Moving away from the highlands, we had an amazing experience: we slept on a farm. And it was quite unusual! The lady was living there alone, using money from Airbnb to repair her house. Or was she alone? She had many dogs, a cat and lots of horses. Living there together in harmony. I must say it was extraordinary - she really seemed like she enjoyed talking to us. She had a warm smile, different kind of shoes on each leg & every room had its own clock showing different time.
Whenever we travel with my parents, we buy some chocolate and a small souvenir from our hometown and give it to people, who made our journey even better. This lady deserved it… next early morning, we continued to explore some of the more touristic sights.
When you come to Iceland you kind of expect ice. That's why Jökulsárlón is something I was thriving to see. Even though it was my second time there already, you cannot leave that place without goosebumps. It was rainy that morning: like, really rainy. I really admire people who can actually take pictures in Iceland, because I wanted to throw my camera into the ocean every five minutes. As you probably heard, rain on this island doesn't just go down. It goes straight into your face horizontally thanks to the great wind. But that didn't stop me to enjoy the sight - morning, ocean and icebergs.
East Iceland was ahead of us. The island started to change colors slightly. Suddenly more trees appeared next to the road and for me, it didn't feel as exotic anymore. However, it was even more peaceful. Not so many tourists, and the time was just passing by. We were reading about the stories of Lagarfljótsormurinn - the lake monster of Iceland, while we were passing by the Lagarfljót lake, which is 112m deep. And stopped for coffee in a turf house in Sænautasel. The owners were so lovely!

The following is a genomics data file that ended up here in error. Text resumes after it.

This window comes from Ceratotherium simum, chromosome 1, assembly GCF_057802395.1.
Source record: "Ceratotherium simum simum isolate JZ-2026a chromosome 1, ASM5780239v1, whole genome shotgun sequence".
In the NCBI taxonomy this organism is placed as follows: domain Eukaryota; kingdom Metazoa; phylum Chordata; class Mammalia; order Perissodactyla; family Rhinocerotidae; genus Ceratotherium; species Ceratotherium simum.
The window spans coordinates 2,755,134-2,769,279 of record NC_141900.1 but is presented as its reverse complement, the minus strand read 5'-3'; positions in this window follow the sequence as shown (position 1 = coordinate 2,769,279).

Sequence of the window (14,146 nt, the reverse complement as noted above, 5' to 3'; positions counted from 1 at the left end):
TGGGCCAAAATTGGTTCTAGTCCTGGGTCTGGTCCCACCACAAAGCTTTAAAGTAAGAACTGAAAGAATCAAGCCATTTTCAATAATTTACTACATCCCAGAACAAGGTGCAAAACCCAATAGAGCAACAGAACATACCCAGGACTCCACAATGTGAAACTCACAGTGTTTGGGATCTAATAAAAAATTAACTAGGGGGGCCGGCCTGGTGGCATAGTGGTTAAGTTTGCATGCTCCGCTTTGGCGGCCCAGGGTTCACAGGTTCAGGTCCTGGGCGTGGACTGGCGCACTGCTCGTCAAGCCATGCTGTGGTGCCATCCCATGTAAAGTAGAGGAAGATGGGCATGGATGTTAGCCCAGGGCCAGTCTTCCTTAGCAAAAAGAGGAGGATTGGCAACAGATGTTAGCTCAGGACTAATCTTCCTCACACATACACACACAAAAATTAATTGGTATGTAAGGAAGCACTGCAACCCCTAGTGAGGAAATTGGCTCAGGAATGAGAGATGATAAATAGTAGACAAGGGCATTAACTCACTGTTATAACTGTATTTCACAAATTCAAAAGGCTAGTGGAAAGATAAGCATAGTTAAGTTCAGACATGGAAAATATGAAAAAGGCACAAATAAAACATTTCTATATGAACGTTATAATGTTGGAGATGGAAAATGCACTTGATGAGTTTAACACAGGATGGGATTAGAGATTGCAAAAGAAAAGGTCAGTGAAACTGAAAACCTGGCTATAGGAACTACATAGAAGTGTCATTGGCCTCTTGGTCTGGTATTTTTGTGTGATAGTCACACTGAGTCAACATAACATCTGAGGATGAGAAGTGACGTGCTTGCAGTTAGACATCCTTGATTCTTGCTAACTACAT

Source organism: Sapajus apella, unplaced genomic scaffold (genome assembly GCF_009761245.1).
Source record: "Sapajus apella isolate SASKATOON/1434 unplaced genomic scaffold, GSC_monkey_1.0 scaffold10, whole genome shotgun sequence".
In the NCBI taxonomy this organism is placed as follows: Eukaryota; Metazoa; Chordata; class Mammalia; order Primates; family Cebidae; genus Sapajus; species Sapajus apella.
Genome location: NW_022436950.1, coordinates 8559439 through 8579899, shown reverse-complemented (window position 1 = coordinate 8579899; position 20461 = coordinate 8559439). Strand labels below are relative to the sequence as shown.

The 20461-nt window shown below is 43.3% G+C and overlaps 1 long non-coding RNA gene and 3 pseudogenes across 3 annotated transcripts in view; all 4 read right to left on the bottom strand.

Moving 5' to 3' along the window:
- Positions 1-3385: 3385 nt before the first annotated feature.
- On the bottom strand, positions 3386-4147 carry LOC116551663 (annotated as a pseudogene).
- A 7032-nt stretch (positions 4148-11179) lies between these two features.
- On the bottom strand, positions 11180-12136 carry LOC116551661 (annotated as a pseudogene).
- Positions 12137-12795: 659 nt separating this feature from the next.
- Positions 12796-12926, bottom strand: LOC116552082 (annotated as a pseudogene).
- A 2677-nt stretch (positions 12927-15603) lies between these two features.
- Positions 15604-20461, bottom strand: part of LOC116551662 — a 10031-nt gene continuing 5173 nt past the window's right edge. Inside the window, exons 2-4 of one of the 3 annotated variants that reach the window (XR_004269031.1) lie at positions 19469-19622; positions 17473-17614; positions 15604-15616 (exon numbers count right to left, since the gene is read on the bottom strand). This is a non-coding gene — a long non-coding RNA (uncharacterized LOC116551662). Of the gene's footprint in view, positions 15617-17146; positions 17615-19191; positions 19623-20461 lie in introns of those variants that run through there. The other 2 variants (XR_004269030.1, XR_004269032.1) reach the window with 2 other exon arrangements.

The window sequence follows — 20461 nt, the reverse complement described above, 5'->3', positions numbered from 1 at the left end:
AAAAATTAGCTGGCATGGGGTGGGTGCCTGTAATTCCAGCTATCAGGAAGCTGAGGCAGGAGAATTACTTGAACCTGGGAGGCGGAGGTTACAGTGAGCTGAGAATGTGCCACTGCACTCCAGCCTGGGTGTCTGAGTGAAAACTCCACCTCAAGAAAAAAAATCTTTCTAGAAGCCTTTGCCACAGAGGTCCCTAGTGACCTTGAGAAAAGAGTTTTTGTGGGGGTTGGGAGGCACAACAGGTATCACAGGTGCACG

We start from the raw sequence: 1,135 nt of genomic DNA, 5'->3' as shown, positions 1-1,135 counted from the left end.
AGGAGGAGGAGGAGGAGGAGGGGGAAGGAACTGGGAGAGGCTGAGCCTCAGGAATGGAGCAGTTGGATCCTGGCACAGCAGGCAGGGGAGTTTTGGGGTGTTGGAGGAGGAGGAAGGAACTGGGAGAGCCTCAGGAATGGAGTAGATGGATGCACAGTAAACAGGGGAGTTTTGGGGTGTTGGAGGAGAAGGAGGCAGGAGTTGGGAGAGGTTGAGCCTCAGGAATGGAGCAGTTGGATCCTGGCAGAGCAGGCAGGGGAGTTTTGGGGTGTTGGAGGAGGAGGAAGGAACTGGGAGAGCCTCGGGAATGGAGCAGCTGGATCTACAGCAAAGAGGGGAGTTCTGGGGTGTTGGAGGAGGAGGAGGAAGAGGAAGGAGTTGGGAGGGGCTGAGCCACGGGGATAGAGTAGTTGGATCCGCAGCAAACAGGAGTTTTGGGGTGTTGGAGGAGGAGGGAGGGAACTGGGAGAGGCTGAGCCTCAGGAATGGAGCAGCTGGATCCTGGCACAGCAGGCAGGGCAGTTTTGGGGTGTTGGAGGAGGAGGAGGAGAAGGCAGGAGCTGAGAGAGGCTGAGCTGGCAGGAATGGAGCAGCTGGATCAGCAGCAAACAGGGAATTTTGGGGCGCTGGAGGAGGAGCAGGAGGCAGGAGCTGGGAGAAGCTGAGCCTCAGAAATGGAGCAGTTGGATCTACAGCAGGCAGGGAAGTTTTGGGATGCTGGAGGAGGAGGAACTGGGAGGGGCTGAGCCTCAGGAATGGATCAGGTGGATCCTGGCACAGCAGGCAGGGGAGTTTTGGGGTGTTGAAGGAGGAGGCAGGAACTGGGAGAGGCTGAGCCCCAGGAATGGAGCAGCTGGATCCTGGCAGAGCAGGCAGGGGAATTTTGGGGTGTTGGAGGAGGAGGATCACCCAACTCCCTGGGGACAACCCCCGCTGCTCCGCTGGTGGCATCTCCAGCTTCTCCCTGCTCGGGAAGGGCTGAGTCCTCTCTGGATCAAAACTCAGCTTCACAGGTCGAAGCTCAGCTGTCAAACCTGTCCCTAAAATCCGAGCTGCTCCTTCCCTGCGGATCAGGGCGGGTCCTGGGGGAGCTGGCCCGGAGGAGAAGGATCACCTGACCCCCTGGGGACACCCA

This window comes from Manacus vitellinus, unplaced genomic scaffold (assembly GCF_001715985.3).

Near the lake Mývatn, you can explore the geothermal side of Iceland (once again) - in the valley of Námafjall. Most people only say it “smells like eggs” but I actually kinda liked it - it was just different. And well, exciting to imagine that Earth did this! Felt like a whole different planet.
And so we headed for Húsavík - the kingdom of whale watching. The best advice I ever took was “don't eat before going on that ship” and I really appreciated that after three hours on the Arctic ocean. It was a calm day, no big deal, no big waves - but oh man! You really start feeling dizzy after a while. All in all, it was worth it. We managed to see three beautiful whales… in those moments, you are not holding your camera. First of all, your fingers are so freezing! I was wearing about 6 layers of clothing, including a huge orange waterproof scafander they give you. Second of all… you are testing your sight. Every second is important. Where will the whale go out to breathe? And is it going to? Those are your thoughts, while breathing the freshest air you can imagine.
And we continued our journey back to where we started. That's a wrap up from my best photos. To be honest - photographing nature is so hard and so challenging. I couldn't even do it with a rainproof thingy on my camera. There was a glass in front of the lens, but it was full of raindrops all the time. And yet the pictures look so peaceful! So where am I headed next?